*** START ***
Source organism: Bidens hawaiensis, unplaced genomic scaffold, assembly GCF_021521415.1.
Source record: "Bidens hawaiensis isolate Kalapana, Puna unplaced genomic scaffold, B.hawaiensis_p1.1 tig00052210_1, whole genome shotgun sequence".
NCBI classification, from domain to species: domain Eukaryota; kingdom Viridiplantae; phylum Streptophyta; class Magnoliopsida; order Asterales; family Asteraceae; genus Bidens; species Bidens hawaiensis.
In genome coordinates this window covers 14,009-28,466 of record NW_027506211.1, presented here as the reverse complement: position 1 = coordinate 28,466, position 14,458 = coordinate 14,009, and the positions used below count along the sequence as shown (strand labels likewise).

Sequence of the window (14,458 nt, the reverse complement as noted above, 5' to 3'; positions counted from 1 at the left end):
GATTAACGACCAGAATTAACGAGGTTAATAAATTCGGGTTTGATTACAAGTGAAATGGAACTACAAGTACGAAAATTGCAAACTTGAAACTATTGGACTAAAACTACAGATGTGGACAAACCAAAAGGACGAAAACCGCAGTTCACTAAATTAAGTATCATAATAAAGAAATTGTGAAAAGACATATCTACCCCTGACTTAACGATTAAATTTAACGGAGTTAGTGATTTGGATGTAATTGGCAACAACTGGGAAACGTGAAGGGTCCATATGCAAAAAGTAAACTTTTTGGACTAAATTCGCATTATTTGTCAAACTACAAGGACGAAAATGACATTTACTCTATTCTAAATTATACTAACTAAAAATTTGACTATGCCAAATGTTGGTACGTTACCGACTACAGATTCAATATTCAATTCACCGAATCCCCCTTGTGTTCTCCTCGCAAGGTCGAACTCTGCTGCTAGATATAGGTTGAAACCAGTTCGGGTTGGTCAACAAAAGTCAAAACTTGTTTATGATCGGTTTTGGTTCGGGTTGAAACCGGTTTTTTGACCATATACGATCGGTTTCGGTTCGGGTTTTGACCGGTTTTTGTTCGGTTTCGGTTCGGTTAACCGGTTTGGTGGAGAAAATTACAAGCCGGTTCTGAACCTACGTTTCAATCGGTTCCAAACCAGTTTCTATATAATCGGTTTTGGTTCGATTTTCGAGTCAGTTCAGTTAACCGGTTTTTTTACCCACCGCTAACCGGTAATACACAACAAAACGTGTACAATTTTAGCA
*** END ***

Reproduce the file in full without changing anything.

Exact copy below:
Source organism: Bidens hawaiensis, unplaced genomic scaffold, assembly GCF_021521415.1.
Source record: "Bidens hawaiensis isolate Kalapana, Puna unplaced genomic scaffold, B.hawaiensis_p1.1 tig00052210_1, whole genome shotgun sequence".
NCBI classification, from domain to species: domain Eukaryota; kingdom Viridiplantae; phylum Streptophyta; class Magnoliopsida; order Asterales; family Asteraceae; genus Bidens; species Bidens hawaiensis.
In genome coordinates this window covers 14,009-28,466 of record NW_027506211.1, presented here as the reverse complement: position 1 = coordinate 28,466, position 14,458 = coordinate 14,009, and the positions used below count along the sequence as shown (strand labels likewise).

Sequence of the window (14,458 nt, the reverse complement as noted above, 5' to 3'; positions counted from 1 at the left end):
GATTAACGACCAGAATTAACGAGGTTAATAAATTCGGGTTTGATTACAAGTGAAATGGAACTACAAGTACGAAAATTGCAAACTTGAAACTATTGGACTAAAACTACAGATGTGGACAAACCAAAAGGACGAAAACCGCAGTTCACTAAATTAAGTATCATAATAAAGAAATTGTGAAAAGACATATCTACCCCTGACTTAACGATTAAATTTAACGGAGTTAGTGATTTGGATGTAATTGGCAACAACTGGGAAACGTGAAGGGTCCATATGCAAAAAGTAAACTTTTTGGACTAAATTCGCATTATTTGTCAAACTACAAGGACGAAAATGACATTTACTCTATTCTAAATTATACTAACTAAAAATTTGACTATGCCAAATGTTGGTACGTTACCGACTACAGATTCAATATTCAATTCACCGAATCCCCCTTGTGTTCTCCTCGCAAGGTCGAACTCTGCTGCTAGATATAGGTTGAAACCAGTTCGGGTTGGTCAACAAAAGTCAAAACTTGTTTATGATCGGTTTTGGTTCGGGTTGAAACCGGTTTTTTGACCATATACGATCGGTTTCGGTTCGGGTTTTGACCGGTTTTTGTTCGGTTTCGGTTCGGTTAACCGGTTTGGTGGAGAAAATTACAAGCCGGTTCTGAACCTACGTTTCAATCGGTTCCAAACCAGTTTCTATATAATCGGTTTTGGTTCGATTTTCGAGTCAGTTCAGTTAACCGGTTTTTTTACCCACCGCTAACCGGTAATACACAACAAAACGTGTACAATTTTAGCA